By: Jacob Bailes
March 11, 2011, one of the biggest earthquakes ever recorded hit the Fukushima Daiichi Nuclear Power Plant in Japan causing a tsunami that led to a nuclear meltdown of the plant. This was the largest nuclear accident since the Chernobyl disaster in 1986. The radioactive materials released have caused health problems for locals and a worry about the chemicals affecting nearby waters and wildlife. Concern has also been raised as to whether this has a ability to reach the U.S.
Recently, fish have been caught off the coast of the Fukushima prefecture to be tested for fatal levels of radiation if consumed by humans. It was found that some fish contain up to 124 times deadlier than what’s considered safe for humans consumption. Other fish were tested as well and found to be unsafe for humans to eat, but the rest of the fish were said to be within safety limits.
Reports from scientists in California and Oregon show that when the local tuna were tested, their levels were so low that the radiation couldn’t be picked up until the samples were concentrated. There is radioactive material making its way across the Pacific Ocean, but models project that it will sink or be pushed west again before it ever hits the U.S.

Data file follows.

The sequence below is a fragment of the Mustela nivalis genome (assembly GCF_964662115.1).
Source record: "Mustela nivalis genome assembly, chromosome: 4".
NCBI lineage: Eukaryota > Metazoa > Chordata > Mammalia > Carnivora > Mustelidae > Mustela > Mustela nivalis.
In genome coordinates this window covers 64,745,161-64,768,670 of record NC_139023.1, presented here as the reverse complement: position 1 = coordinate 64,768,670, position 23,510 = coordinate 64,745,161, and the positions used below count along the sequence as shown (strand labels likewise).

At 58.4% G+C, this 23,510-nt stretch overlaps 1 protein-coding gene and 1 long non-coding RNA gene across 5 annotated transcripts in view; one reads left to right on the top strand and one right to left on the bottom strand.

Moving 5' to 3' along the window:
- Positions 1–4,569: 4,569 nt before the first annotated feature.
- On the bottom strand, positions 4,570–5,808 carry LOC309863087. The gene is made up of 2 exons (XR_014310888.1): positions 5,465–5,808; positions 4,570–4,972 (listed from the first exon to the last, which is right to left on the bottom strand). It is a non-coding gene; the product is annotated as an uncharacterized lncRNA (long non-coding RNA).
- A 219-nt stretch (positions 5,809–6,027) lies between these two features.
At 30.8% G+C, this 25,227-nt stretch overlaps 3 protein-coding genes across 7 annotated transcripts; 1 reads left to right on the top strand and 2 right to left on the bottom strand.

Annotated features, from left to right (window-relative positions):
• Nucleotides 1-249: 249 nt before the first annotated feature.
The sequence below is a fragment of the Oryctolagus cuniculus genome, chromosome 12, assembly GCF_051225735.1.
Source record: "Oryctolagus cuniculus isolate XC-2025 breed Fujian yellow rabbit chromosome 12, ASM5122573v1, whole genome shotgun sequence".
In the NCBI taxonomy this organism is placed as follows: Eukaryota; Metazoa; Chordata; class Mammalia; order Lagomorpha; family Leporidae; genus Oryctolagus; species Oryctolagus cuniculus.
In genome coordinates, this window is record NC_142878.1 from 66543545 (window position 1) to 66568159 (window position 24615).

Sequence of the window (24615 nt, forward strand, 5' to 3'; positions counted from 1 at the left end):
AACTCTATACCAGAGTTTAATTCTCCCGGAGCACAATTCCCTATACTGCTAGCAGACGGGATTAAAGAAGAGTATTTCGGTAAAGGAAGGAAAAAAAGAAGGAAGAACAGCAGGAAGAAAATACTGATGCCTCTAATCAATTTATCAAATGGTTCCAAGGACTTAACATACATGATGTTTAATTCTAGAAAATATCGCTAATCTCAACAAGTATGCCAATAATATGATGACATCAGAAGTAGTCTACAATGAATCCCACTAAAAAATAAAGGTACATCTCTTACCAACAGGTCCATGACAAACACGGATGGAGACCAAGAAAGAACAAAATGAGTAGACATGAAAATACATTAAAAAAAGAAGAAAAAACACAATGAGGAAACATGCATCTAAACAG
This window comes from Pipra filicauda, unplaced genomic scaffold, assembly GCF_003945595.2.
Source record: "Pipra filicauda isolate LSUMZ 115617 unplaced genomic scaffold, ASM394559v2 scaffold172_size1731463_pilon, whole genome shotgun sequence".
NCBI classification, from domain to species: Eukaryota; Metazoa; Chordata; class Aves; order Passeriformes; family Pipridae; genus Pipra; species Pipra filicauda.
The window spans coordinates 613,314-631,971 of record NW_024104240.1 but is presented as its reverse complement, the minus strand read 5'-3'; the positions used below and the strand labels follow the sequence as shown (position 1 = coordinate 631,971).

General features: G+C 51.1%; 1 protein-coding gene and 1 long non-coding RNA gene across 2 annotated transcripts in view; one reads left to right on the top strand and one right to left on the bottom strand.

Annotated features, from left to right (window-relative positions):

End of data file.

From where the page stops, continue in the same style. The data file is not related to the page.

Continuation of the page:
However, news radio host Alex Jones showed in a recent video at Surfer’s Beach in California that radiation levels have elevated. International Medcom CEO Dan Sythe tested the dirt from the same beach and found that the levels weren’t safe. The town’s local news has also found levels over 1,400 percent at the site, but still nothing has been done to warn the public. This caused county health officials in the area to alert the state government, but the state said that the radiation is naturally occurring and often seen on California’s coastline.
Conflicting reports have people worked up, but nonetheless, Japan has seen an increase in cancers in children. Navy sailors on board the USS Ronald Reagan responding to the tsunami have also become sick since the incident. Their illnesses include thyroid and testicular cancer, leukemia, and brain tumors. This suggests that if it can happen to people living in Japan and the surrounding areas, it has the potential to affect Americans as well. Several models of ocean currents and streams show that radiation can hit the west coast but no testing by the government on the water or fish is being done.